SCEC Award Number 11035 View PDF
Proposal Category Collaborative Proposal (Integration and Theory)
Proposal Title Full Earth High-Resolution Earthquake Forecasts
Name Organization
Yan Kagan University of California, Los Angeles David Jackson University of California, Los Angeles
Other Participants
SCEC Priorities A6, A4, A9 SCEC Groups EFP, CSEP, WGCEP
Report Due Date 02/29/2012 Date Report Submitted N/A
Project Abstract
FULL EARTH HIGH-RESOLUTION EARTHQUAKE FORECASTS Since 1977 we have developed statistical short- and long-term earthquake forecasts to predict earthquake rate per unit area, time, and magnitude. The forecasts are based on smoothed maps of past seismicity and assume spatial and temporal clustering. Our new program forecasts earthquakes on a 0.1 degrees grid for a global region 90N--90S latitude. We use the PDE catalog that reports many smaller quakes (M>=5.0). For the long-term forecast we test two types of smoothing kernels based on the power-law and on the spherical Fisher distribution. We employ adaptive kernel smoothing which improves our forecast both in seismically quiet and active areas. Our forecasts can be tested within a relatively short time period since smaller events occur with greater frequency. The forecast efficiency can be measured by likelihood scores expressed as the average probability gains per earthquake compared to spatially or temporally uniform Poisson distribution. Another method uses the error diagram to display the forecasted point density and the point events. Our short-term forecasts also assume temporal clustering described by a variant of Omori's law. Like the long-term forecast, the short-term version is expressed as a rate density in location, magnitude, and time. Any forecast with a given lower magnitude threshold can be recalculated, using the tapered Gutenberg-Richter relation, to larger earthquakes with the maximum (corner) magnitude determined for appropriate tectonic zones.
Intellectual Merit We have developed a time-independent (long-term) and time-dependent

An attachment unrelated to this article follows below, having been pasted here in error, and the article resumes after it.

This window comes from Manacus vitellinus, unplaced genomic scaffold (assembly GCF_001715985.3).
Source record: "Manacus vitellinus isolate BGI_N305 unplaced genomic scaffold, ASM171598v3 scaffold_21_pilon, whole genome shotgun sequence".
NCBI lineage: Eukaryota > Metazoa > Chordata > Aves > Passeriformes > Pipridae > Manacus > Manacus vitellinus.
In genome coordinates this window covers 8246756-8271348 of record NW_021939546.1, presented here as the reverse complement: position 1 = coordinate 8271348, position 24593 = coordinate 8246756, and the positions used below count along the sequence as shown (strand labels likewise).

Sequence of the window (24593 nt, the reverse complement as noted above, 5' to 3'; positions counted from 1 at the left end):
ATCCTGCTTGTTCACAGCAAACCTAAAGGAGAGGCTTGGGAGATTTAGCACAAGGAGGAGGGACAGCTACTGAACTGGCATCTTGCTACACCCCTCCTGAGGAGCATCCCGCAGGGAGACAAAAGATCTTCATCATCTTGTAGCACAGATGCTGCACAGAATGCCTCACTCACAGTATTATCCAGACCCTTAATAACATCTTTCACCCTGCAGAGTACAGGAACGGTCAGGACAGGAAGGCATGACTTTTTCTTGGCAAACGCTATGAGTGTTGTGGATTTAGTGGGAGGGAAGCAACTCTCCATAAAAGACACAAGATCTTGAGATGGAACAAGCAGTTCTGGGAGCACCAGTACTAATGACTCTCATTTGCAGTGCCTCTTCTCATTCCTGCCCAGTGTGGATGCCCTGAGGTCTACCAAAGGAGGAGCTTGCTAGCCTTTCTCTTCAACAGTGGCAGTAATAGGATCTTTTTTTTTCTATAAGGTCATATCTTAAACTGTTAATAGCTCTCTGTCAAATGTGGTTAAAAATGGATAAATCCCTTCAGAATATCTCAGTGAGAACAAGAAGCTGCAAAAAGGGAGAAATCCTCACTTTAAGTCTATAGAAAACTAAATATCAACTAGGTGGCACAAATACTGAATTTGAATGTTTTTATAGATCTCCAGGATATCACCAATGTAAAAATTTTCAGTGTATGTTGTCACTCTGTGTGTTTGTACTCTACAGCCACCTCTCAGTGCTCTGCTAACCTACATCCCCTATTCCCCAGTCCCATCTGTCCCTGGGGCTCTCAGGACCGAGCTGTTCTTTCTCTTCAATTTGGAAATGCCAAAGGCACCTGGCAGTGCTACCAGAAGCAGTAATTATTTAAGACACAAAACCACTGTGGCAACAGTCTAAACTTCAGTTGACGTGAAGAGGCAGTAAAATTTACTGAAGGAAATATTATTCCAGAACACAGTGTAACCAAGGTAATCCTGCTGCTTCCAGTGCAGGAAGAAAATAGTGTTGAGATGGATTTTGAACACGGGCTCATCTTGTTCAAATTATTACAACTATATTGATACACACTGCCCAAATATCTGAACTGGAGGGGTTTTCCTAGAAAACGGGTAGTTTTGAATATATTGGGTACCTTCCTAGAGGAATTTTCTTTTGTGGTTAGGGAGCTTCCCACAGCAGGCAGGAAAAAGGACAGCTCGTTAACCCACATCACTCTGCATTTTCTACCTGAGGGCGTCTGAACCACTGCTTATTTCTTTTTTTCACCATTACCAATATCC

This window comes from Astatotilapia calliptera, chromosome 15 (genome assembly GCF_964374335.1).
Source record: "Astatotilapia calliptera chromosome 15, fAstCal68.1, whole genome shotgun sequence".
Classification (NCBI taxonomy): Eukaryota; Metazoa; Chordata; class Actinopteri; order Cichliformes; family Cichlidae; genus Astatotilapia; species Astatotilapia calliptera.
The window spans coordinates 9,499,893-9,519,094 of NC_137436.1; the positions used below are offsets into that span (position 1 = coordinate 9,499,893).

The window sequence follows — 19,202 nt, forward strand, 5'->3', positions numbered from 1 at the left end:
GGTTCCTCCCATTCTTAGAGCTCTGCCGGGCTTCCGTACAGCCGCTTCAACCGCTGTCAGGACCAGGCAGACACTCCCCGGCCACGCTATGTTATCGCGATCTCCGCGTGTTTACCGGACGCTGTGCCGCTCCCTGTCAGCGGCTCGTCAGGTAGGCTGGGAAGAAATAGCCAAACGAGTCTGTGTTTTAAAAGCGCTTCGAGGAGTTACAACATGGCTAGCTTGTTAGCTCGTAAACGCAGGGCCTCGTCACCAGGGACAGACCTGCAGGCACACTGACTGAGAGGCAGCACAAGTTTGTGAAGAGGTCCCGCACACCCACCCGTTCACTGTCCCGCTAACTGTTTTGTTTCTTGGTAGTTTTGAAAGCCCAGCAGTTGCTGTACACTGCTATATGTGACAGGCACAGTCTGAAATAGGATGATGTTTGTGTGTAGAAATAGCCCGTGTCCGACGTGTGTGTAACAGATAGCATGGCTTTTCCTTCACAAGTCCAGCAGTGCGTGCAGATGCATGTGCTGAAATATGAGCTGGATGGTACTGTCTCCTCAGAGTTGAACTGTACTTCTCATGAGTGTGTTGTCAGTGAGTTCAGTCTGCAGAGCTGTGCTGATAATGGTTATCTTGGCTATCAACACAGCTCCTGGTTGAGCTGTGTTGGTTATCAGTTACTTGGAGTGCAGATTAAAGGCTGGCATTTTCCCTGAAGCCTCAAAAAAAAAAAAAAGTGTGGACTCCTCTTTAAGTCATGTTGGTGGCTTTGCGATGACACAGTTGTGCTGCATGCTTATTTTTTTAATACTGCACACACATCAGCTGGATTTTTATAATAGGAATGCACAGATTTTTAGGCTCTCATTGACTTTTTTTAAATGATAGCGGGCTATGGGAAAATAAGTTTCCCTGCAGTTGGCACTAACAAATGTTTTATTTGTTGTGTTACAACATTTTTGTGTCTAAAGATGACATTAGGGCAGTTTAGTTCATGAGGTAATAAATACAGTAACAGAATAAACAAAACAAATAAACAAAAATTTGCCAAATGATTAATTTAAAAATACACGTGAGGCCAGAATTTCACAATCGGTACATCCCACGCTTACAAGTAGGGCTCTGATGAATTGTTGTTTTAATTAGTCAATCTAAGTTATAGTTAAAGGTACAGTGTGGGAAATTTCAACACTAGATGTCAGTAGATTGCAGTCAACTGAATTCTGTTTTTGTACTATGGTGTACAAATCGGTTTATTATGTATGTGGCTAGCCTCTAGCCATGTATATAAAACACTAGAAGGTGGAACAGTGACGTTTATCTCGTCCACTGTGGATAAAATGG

(short-term) earthquake forecast by using several earthquake catalogs.
The importance of earthquake forecasting for seismic hazard and risk
estimation and the difficulty of resolving basic differences in
forecast models have motivated an international effort to report and
test earthquake forecasts. That effort is organized by the
Collaboratory for Study of Earthquake Predictability (CSEP). Our new
program forecasts earthquakes on a 0.1 degrees grid for a global region
90N--90S latitude.
Broader Impacts Our work on earthquake forecasting and its testing has been extensively
reported in scientific literature (see below the list of publications)
as well as in many presentations at meetings and workshops. The 11
March 2011 Tohoku, Japan, magnitude 9.1 earthquake and the ensuing
tsunami near the east coast of the island of Honshu caused nearly
20,000 deaths and more than 300 billion dollars in damage, resulting in
the worst natural disaster ever recorded. The major issue in the
enormous damage was a great difference between the expected and the
observed earthquake magnitudes. The maximum magnitude size for Tohoku
area (around 7.7) was proposed in the official hazard map. The
evaluation of maximum possible earthquake was discussed in several of
our previous publications. We prepared a few manuscripts (now in
review) which update and enhance our results, we again propose that
magnitude 9.0-9.7 earthquake are to be expected in subduction zones.
These new results were reported in a several scientific meetings.
Exemplary Figure Fig. 3. Earthquake long-term rates based on smoothed seismicity from
the PDE catalog 1969-2005. Adaptive smoothing kernel based on the
Fisher spherical distribution (Eqs. 5--7) is used. Values of parameters
are: kappa = 100,000, alpha = 0.5, and epsilon = 0.003. Earthquake
occurrence is modelled by a time-independent Poisson process.